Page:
Hazelnut facility opens doors in Donald
The city of Donald's new business development is nuts. Literally.
A massive, 120,000-square-foot hazelnut processing factory owned by farming collective Hazelnut Growers of Oregon opened its doors at a ribbon cutting ceremony last week. Construction on the facility began in November 2016 and full production is set to begin in September.
Oregon's hazelnut crop is expected to grow in the future, and HGO wants to be prepared for that growth, according to Patrick Gabrish, HGO vice president of sales and marketing. The Willamette Valley's about 800 hazelnut farms' production averaged over $100 million each year for the last five years. HGO processed 15,000 tons of hazelnuts from about 200 of those farms last year, and the new facility has room to expand.
HGO's former processing facility in Cornelius was 30 years old, inefficient and out of the way, Gabrish said.
"We needed to put the facility where the growers are," he said. "This is right in the center of the valley, and next to I-5."
The new facility employs 55 workers, and will be able to receive 160,000 pounds of hazelnuts per hour, with storage space for 10,800,000 pounds of hazelnuts in four storage silos on site. The facility will handle storing, pasteurizing, roasting, slicing, dicing and butter manufacturing.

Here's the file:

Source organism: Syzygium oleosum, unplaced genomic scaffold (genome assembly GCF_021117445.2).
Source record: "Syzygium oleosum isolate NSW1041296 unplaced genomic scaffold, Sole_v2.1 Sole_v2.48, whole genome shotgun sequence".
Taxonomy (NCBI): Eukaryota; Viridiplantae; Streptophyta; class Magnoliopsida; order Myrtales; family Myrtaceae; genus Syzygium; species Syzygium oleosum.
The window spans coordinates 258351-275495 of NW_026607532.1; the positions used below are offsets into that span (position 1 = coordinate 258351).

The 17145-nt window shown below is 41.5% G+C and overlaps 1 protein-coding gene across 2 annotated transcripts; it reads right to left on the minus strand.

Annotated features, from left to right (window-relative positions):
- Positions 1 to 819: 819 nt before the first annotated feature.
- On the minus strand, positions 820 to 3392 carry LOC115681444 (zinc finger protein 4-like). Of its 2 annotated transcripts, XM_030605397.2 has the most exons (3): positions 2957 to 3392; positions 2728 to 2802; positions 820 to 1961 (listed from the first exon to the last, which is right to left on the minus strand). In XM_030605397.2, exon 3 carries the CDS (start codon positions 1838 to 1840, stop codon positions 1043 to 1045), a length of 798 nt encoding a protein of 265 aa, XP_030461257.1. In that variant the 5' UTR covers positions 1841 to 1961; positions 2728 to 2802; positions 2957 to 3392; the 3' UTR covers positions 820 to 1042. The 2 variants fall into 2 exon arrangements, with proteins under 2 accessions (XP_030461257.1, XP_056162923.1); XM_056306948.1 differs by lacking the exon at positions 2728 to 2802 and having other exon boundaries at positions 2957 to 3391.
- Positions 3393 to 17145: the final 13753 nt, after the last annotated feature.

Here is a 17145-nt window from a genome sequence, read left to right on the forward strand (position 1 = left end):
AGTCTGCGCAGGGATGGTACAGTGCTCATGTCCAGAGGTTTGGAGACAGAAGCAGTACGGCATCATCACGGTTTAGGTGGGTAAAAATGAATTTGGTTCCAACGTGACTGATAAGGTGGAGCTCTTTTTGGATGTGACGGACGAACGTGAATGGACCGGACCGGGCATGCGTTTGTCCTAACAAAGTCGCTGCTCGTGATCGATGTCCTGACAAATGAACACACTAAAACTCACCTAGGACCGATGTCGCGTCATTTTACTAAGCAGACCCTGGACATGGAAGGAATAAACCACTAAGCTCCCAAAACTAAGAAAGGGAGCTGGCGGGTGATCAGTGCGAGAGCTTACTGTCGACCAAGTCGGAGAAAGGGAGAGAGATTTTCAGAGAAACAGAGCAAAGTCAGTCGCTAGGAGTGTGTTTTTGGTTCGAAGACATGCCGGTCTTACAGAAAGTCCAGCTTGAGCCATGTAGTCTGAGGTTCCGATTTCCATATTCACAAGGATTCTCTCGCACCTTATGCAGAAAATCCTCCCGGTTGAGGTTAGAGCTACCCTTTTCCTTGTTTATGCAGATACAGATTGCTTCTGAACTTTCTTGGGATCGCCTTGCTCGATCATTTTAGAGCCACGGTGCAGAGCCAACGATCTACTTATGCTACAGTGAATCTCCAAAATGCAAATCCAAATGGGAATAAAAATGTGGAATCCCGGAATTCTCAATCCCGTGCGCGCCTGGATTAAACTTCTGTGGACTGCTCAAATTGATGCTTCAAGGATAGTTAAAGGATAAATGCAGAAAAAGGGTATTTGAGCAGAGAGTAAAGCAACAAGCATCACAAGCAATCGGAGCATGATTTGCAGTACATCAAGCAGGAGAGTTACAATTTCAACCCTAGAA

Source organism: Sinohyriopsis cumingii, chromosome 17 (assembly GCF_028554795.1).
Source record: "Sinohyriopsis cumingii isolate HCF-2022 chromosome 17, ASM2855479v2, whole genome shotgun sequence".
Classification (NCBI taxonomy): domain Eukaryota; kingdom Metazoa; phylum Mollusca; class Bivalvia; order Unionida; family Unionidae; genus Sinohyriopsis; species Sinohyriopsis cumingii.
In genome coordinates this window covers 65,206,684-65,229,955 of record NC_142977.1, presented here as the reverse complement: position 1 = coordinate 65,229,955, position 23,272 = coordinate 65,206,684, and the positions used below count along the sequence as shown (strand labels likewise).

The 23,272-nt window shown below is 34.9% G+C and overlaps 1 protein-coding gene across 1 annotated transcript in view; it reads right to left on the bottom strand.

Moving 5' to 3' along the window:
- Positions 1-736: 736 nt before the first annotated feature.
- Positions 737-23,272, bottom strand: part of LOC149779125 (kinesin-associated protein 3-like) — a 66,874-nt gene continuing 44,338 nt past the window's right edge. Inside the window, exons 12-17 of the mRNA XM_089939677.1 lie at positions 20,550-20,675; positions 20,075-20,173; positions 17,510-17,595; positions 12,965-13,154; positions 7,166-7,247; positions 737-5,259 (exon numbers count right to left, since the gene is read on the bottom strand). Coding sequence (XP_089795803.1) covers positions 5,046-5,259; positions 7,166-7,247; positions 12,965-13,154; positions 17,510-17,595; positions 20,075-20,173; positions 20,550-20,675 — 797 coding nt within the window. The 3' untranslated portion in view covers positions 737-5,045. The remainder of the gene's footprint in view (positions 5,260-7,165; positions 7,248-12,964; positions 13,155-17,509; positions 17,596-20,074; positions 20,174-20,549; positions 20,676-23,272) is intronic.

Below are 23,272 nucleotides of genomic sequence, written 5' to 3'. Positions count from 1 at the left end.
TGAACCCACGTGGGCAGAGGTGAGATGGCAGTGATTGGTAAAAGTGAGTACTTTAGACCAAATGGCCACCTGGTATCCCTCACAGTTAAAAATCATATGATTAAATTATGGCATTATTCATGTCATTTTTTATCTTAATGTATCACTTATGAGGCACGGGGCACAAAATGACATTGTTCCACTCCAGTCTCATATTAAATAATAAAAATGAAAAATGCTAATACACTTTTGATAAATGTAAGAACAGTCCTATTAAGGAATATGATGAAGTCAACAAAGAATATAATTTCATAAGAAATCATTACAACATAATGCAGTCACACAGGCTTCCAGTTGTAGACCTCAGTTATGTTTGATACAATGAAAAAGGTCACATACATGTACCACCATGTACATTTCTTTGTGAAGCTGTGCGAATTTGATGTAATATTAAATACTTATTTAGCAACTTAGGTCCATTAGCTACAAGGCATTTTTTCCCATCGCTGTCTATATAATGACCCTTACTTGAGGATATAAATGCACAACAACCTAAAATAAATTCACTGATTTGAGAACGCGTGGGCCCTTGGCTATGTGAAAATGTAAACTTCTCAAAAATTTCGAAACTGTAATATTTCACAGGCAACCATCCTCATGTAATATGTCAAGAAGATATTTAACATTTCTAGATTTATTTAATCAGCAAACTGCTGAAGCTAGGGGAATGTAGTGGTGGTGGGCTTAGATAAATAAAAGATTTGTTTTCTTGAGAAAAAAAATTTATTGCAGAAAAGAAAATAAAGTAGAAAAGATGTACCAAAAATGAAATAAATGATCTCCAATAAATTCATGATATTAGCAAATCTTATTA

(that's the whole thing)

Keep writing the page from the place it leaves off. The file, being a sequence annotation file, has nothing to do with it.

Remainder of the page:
Currently one of the largest markets for hazelnuts is whole unshelled nuts sent to China for New Year's celebrations, where the nuts are brined for flavor and ceremonially cracked. Hazelnut products are also hugely popular in European markets, and Gabrish said HGO hopes the American market will soon catch on.
"We're looking at growing the domestic market with value added products," Gabrish said.
Gabrish said HGO hopes to turn hazelnuts into a household American staple.
Hazelnut grower Tim Butler, from Stayton, said the facility was a necessary step for growers in the valley to create a viable competitive industry. Butler started growing hazelnuts five years ago, when he saw that the market was growing, and planted 150 acres.
"Right now (the industry) is a teenager starting to grow up," he said.
Donald Mayor Rick Olmstead represented the city during the ribbon cutting.
"Five years ago we saw an industrial park as writing on a piece of paper, and then we had this… there are a lot of words to describe it… but my favorite is humongous," Olmstead said.
After the event Olmstead praised the collaboration between the city and HGO.
"Today is the result of a lot of hard work for all involved, the Hazelnut Growers, Donald industrial parks and the City of Donald," he said. "We worked together and produced something great."